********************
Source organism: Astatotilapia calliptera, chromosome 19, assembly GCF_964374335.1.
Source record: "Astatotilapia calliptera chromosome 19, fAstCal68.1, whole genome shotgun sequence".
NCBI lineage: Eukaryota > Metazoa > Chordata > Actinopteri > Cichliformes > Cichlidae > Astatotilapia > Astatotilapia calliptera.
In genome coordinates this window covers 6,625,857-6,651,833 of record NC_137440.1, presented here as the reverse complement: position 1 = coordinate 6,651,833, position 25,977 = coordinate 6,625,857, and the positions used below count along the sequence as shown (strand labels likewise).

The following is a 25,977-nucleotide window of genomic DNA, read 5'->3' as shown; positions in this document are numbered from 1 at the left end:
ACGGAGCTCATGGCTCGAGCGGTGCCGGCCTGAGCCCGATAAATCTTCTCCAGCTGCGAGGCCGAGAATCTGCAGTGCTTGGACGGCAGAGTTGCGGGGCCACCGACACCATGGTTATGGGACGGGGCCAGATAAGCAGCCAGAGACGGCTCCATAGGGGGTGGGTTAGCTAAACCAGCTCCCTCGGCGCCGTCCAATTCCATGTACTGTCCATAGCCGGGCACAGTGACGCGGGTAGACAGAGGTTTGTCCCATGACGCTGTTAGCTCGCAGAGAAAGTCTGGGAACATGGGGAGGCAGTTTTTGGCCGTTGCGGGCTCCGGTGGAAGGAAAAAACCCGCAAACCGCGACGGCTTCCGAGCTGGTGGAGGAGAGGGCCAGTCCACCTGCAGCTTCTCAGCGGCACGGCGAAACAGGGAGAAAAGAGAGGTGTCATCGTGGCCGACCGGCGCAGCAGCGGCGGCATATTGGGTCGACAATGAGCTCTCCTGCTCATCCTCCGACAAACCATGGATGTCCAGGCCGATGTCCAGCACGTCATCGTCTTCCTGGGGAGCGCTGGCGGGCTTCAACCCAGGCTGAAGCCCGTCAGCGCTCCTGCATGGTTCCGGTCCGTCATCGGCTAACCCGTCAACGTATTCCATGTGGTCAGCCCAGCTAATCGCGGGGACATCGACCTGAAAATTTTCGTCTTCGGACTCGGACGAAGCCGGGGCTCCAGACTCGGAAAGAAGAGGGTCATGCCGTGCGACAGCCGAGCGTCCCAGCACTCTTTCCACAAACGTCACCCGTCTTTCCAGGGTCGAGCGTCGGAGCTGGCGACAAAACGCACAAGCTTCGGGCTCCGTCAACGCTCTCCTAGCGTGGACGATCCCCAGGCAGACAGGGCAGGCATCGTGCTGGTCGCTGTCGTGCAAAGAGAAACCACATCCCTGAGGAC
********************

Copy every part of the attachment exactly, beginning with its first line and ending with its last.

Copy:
Source organism: Astatotilapia calliptera, chromosome 19, assembly GCF_964374335.1.
Source record: "Astatotilapia calliptera chromosome 19, fAstCal68.1, whole genome shotgun sequence".
NCBI lineage: Eukaryota > Metazoa > Chordata > Actinopteri > Cichliformes > Cichlidae > Astatotilapia > Astatotilapia calliptera.
In genome coordinates this window covers 6,625,857-6,651,833 of record NC_137440.1, presented here as the reverse complement: position 1 = coordinate 6,651,833, position 25,977 = coordinate 6,625,857, and the positions used below count along the sequence as shown (strand labels likewise).

The following is a 25,977-nucleotide window of genomic DNA, read 5'->3' as shown; positions in this document are numbered from 1 at the left end:
ACGGAGCTCATGGCTCGAGCGGTGCCGGCCTGAGCCCGATAAATCTTCTCCAGCTGCGAGGCCGAGAATCTGCAGTGCTTGGACGGCAGAGTTGCGGGGCCACCGACACCATGGTTATGGGACGGGGCCAGATAAGCAGCCAGAGACGGCTCCATAGGGGGTGGGTTAGCTAAACCAGCTCCCTCGGCGCCGTCCAATTCCATGTACTGTCCATAGCCGGGCACAGTGACGCGGGTAGACAGAGGTTTGTCCCATGACGCTGTTAGCTCGCAGAGAAAGTCTGGGAACATGGGGAGGCAGTTTTTGGCCGTTGCGGGCTCCGGTGGAAGGAAAAAACCCGCAAACCGCGACGGCTTCCGAGCTGGTGGAGGAGAGGGCCAGTCCACCTGCAGCTTCTCAGCGGCACGGCGAAACAGGGAGAAAAGAGAGGTGTCATCGTGGCCGACCGGCGCAGCAGCGGCGGCATATTGGGTCGACAATGAGCTCTCCTGCTCATCCTCCGACAAACCATGGATGTCCAGGCCGATGTCCAGCACGTCATCGTCTTCCTGGGGAGCGCTGGCGGGCTTCAACCCAGGCTGAAGCCCGTCAGCGCTCCTGCATGGTTCCGGTCCGTCATCGGCTAACCCGTCAACGTATTCCATGTGGTCAGCCCAGCTAATCGCGGGGACATCGACCTGAAAATTTTCGTCTTCGGACTCGGACGAAGCCGGGGCTCCAGACTCGGAAAGAAGAGGGTCATGCCGTGCGACAGCCGAGCGTCCCAGCACTCTTTCCACAAACGTCACCCGTCTTTCCAGGGTCGAGCGTCGGAGCTGGCGACAAAACGCACAAGCTTCGGGCTCCGTCAACGCTCTCCTAGCGTGGACGATCCCCAGGCAGACAGGGCAGGCATCGTGCTGGTCGCTGTCGTGCAAAGAGAAACCACATCCCTGAGGAC